Mahatma Gandhi in his autobiography described his experience at amicable dispute resolution as an exercise in uniting parties riven asunder. This is really the essence of mediation. Justice delivery is the primary responsibility of judges and judicial officers as it is they who are given the task of interpreting the laws and adjudicating disputes. Keeping both in mind, that is, the experience of Mahatma Gandhi as well as the primary duty of judicial officers, the Delhi Mediation Centre (started by the District Courts in Delhi) has evolved a unique method of alternative dispute resolution which can best be described as 'judicial mediation'. This form of dispute resolution was initiated by a Committee appointed by the Chief Justice of India consisting of Hon'ble Judges of the Supreme Court, a Judge of the Delhi High Court, Senior Advocates and a judicial officer as being best suited to the needs of litigants in India and in consonance with the social ethos of our country. In this background, even though judicial officers were trained by American experts in mediation, the Delhi Mediation Centre did not adopt the mediation models prevailing in America but developed its own unique model which seeks to realize the vision of Mahatma Gandhi, through judicial officers who need to be encouraged, even otherwise, to resolve disputes in a spirit of compromise and settlement, which is also envisaged by Section 89 of the Code of Civil Procedure. One of the most significant aspects of judicial mediation is that the service is provided at absolutely no cost to any litigant. On the contrary, on the conclusion of a successful mediation, followed by a decree, the plaintiff is entitled to (and is given) a refund of court fees in terms of Section 16 of the Court Fees Act, 1870. In cases where the Mediator feels it appropriate, tea or coffee is even offered to the litigants and their lawyers free of charge. All this has added to the uniqueness of the judicial mediation programme conducted by the Delhi Mediation Centre. Apart from case settlement, as a result of the effective management of the programme, the Delhi Mediation Centre has been able to successfully train eleven judicial officers as mediators and has even been invited by the Madhya Pradesh High Court (at Jabalpur) and the National Judicial Academy at Bhopal to share its experiences and conduct training programmes in mediation-an achievement to be proud of.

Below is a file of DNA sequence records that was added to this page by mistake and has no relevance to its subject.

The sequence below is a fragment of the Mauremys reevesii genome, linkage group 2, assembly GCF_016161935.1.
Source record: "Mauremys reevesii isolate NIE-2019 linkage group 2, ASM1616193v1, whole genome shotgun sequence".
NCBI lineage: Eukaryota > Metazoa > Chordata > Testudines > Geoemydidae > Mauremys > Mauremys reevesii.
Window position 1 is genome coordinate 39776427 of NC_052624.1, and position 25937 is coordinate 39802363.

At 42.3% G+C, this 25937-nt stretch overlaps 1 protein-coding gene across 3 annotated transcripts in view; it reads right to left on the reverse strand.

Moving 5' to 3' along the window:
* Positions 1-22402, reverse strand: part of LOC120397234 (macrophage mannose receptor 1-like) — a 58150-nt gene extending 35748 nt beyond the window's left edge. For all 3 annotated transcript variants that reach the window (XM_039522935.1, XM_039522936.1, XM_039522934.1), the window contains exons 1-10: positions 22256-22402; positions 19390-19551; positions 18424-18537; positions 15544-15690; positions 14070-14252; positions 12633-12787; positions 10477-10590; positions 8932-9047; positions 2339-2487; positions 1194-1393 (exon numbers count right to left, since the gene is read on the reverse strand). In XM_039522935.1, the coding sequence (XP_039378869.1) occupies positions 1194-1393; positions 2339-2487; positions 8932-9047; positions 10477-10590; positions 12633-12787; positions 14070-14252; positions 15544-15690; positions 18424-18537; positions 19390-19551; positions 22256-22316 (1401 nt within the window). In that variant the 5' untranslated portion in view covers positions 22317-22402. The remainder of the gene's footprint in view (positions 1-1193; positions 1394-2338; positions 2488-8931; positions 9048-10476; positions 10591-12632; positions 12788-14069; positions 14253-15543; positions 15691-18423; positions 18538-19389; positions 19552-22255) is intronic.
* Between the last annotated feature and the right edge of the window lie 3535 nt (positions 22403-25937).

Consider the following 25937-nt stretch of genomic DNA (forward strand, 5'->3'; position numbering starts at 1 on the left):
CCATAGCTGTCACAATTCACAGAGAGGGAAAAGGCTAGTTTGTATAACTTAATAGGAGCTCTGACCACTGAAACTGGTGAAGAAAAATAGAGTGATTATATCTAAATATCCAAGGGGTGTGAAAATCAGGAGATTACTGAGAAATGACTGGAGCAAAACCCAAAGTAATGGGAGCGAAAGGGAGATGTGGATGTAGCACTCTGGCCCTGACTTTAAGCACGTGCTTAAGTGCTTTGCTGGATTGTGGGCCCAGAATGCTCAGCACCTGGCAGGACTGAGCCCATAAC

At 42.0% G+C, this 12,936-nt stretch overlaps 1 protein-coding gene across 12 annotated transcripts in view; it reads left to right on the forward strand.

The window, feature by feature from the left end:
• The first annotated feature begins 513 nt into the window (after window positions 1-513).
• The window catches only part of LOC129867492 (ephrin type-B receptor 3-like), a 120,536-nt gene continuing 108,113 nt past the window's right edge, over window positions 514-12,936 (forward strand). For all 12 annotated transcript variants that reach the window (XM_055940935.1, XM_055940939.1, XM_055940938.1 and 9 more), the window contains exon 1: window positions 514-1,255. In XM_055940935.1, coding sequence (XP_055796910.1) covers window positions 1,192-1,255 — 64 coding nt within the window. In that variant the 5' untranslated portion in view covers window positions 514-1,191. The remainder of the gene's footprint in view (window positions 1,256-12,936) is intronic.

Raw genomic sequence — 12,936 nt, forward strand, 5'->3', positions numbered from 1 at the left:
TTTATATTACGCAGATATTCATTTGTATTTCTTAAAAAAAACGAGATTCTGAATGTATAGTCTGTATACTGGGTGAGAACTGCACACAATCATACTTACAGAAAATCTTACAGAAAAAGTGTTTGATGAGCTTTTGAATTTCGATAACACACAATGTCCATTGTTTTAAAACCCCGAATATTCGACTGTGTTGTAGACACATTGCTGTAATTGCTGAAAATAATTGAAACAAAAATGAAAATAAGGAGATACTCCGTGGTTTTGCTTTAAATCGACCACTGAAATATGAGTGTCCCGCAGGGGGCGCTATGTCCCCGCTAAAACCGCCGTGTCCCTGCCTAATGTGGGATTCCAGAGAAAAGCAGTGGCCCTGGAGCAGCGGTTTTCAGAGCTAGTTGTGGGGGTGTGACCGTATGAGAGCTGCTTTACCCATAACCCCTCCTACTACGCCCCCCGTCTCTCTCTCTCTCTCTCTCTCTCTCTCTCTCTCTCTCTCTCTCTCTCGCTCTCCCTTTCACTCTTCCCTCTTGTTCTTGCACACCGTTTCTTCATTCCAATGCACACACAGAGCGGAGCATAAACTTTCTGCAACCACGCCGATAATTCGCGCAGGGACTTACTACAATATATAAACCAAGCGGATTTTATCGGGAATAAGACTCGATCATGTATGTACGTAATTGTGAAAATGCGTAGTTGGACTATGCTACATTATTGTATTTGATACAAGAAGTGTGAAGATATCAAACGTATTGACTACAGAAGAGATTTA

The Concept of Mediation is ancient and deep rooted in our country. In olden days disputes used to be resolved in a Panchayat at the community level. Panches used to be called Panch Parmeshwar. Now we have grown into a country of 125 crore people and with liberalization and globalization, there is tremendous economic growth. All this has led to explosion of litigation in our country. Though our judicial system is one of the best in the world and is highly respected, but there is lot of criticism on account of long delays in the resolution of disputes in a court of law. Now an honest litigant is wary of approaching the court for a decision of his dispute. Hence, we have turned to Alternative Dispute Resolution mechanisms. The Supreme Court of India has started the process of reforms in the Indian Judicial System. Hon'ble Mr. Justice A.H. Ahmedi, the then Chief Justice of India in the year 1966 invited the Institute for the Study and Development of Legal Systems (ISDLS), USA to participate in a national assessment of the backlog in the civil courts. Studies were made in respect of the causes of delay in the civil jurisdiction in our country.